General News of Thursday, 8 January 2015
Source: Graphic Online
The Office of the Chief Justice has set up a five-member committee to investigate complaints of serious misconduct and breaches of the law against the Commissioner of the Commission on Human Rights and Administrative Justice (CHRAJ), Madam Lauretta Vivian Lamptey.
The committee is made up of two justices of the Supreme Court, an Appeal Court judge and two other members whose appointment was based on the advice of the Council of State.
It will be chaired by Mr Justice Anin Yeboah, a Justice of the Supreme Court.
A reliable source at the Judicial Council, who made this known to the Daily Graphic, named other members of the committee as Mr Justice A.A. Benin, a Supreme Court judge; Ms Justice Mariama Owusu, a Court of Appeal judge; Mr Edwin P.D. Barnes, a former Chief Director of the Ministry of the Interior, and Brigadier-General Fuseini Iddrisu.
The committee will investigate complaints of serious misconduct, inappropriate exercise of office, serious misjudgement, breaches of the law and public trust against the CHRAJ boss.
This follows the establishment of a prima facie case against her.
With the position of the Commissioner of CHRAJ being equal to that of a judge of the Court of Appeal, the procedure for Ms Lamptey’s removal from office can only start with credible evidence of corruption and abuse of office from the Chief Justice’s investigations.
Article 146 (3) of the 1992 Constitution states: “If the President receives a petition for the removal of a Justice of a Superior Court other than the Chief Justice or for the removal of the chairman of a regional tribunal, he shall refer the petition to the Chief Justice, who shall determine whether there is a prima facie case.”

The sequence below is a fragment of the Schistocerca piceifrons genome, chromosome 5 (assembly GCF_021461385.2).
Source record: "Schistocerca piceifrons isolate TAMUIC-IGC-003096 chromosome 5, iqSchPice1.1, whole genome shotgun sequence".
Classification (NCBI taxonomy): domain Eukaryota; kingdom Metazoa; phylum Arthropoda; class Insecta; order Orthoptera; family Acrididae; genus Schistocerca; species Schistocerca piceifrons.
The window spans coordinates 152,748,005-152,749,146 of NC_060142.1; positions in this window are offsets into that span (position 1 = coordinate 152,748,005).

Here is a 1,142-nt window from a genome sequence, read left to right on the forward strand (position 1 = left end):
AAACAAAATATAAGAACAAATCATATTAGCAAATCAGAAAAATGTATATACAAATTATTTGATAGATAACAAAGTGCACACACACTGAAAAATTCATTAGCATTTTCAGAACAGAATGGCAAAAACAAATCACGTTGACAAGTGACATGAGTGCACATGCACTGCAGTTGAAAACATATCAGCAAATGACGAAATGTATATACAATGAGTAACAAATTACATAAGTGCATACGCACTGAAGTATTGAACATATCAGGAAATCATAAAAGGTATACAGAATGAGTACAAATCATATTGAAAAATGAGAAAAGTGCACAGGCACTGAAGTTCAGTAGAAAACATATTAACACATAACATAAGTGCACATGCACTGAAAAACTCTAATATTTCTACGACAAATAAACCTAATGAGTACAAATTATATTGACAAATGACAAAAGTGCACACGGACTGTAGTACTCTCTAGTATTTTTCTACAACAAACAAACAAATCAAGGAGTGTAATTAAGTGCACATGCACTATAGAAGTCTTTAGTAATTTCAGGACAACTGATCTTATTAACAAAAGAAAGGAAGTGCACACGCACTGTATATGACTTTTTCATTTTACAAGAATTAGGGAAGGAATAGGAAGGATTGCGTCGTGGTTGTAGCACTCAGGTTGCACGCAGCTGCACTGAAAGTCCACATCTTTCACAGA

Prima facie case
Per the ‘prima facie case’, the CHRAJ boss is guilty of the accusations after the first investigations, until there is a contrary proof.
A petition by Mr Richard Nyamah of the Progressive Nationalists Forum and Mr Annor Dompreh, the MP for Nsawam-Adoagyiri, to the President sought for the removal of the CHRAJ boss, following investigations by the Daily Graphic that uncovered trails of staggering expenditure by Ms Lamptey on her accommodation at the African Union (AU) Village, the cost of renovation of her official residence and her hotel bills, all at the expense of the state.
Even before the Chief Justice constituted a panel to begin full investigations into the complaints, the CHRAJ Commissioner, in a statement last month, said she was “very disappointed by the fact that the Chief Justice has determined that a prima facie case has been established against me, which, therefore, needs further investigation”.
It did not state the grounds of her disagreement with the conclusions drawn by Mrs Justice Georgina Theodora Wood, except to say, “…I have every respect for our constitutional processes and full confidence in both this process and the recently completed Special Purpose Audit into my accommodation arrangements.”
It said she was confident that she would be cleared of all the charges when she presented her side of the story to the investigative committee.
“I, therefore, welcome the opportunity which such an investigation offers to present my side of the story in an open and transparent manner and to clear my name of the accusations which have been levelled at me over the past several weeks in the media and by the petitioners,” the statement added.